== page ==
In the coming days, a legal showdown looms after the High court gave former workers of Crane bank green light to sue dfcu bank over what they term as unlawful termination of employment.
The High court’s decision came after 10 former employees asked court to allow them file a representative suit on behalf of more than 300 of their colleagues who lost their jobs following the takeover of Crane bank by dfcu early this year.
Isaac Kimaze Ssemakadde, the lawyer representing the former Crane bank staff, said this would be a protracted legal battle.
“We are going to leave nothing unturned to ensure that these people get the justice they deserve,” Ssemakadde said shortly after the ruling. “In a matter of days, we shall be filing a suit against dfcu to assert the rights of employees.”
In the case which was heard ex parte (without dfcu lawyers), Ssemakadde contended that all other members of the represented class have the same interest in the intended suit because their respective contracts of service with Crane Bank Limited were in January this year transferred to dfcu bank.
Consequently, Ssemakadde argued that dfcu is duty-bound to fulfill any liabilities and obligations of Crane bank vis a vis the applicants and each member of the represented class.
The ten former employees of Crane bank, who were cleared to represent others, are: Catherine Kate Achan, Teddy Akullo, Janet Mector Angwena, Mactose Arinaitwe, Edward Bukenya, Dianah Loy Kiwumulo, Abbey Mivule, Benjamin Muchwa, Robert Mwanje and Emmanuel Ngororan.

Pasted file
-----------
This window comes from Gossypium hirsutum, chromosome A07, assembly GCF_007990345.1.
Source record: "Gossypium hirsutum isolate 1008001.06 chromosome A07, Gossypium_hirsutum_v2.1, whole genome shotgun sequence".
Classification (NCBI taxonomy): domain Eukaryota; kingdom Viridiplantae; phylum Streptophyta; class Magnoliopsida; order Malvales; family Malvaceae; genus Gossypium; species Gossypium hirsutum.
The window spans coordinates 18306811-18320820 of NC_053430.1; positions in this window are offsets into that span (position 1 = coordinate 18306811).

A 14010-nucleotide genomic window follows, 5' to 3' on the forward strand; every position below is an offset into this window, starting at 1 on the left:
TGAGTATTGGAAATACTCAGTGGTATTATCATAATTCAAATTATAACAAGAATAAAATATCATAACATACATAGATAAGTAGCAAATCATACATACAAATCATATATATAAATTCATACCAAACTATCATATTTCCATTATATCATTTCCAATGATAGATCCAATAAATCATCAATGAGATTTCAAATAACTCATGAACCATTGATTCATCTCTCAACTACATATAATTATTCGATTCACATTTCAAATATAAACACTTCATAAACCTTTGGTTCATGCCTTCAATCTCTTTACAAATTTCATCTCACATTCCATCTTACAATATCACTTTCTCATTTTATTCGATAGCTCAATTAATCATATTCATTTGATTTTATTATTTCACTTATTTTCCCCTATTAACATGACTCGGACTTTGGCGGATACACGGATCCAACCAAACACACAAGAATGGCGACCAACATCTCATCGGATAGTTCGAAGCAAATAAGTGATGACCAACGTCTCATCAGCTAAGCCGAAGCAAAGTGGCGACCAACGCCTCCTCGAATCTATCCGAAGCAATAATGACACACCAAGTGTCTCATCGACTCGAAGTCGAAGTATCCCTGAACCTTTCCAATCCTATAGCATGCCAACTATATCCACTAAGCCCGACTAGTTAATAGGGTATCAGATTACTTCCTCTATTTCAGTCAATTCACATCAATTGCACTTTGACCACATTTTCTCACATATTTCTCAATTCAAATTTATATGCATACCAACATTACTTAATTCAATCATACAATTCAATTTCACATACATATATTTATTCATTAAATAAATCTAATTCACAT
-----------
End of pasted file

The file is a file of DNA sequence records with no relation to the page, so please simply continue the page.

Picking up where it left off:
The applicants complain that dfcu breached their employment contract and also breached their rights when they lost their jobs after the said bank took over Crane bank.
Before the takeover, Bank of Uganda, which arranged the sale of the bank to dfcu, assured the 700 employees of Crane bank that they would not lose their jobs. However, after dfcu took over the bank in January, they sacked some of the employees in a restructuring exercise and closed some of the branches.
Contacted yesterday, Agnes Isharaza Tibayeita, dfcu’s legal officer, said she couldn’t comment about the court proceedings since they haven’t been called to take part in the same.
“We hear stories in newspapers,” Tibayeita said. “We shall give our position if we are served.”
At the end of last year, Bank of Uganda took over Crane bank after its capital had fallen below the minimum requirement set by the regulator. In January, dfcu acquired all cash, deposits, loans and advances, furniture and some branches of Crane bank.
However, dfcu did not acquire insider loans, related company loans, any shareholder liabilities and taxes, among others.
Currently, Bank of Uganda and Sudhir Ruparelia, the former owner of Crane bank, are embroiled in a fight over the treatment of the defunct Crane bank’s non-performing loans worth Shs 600bn.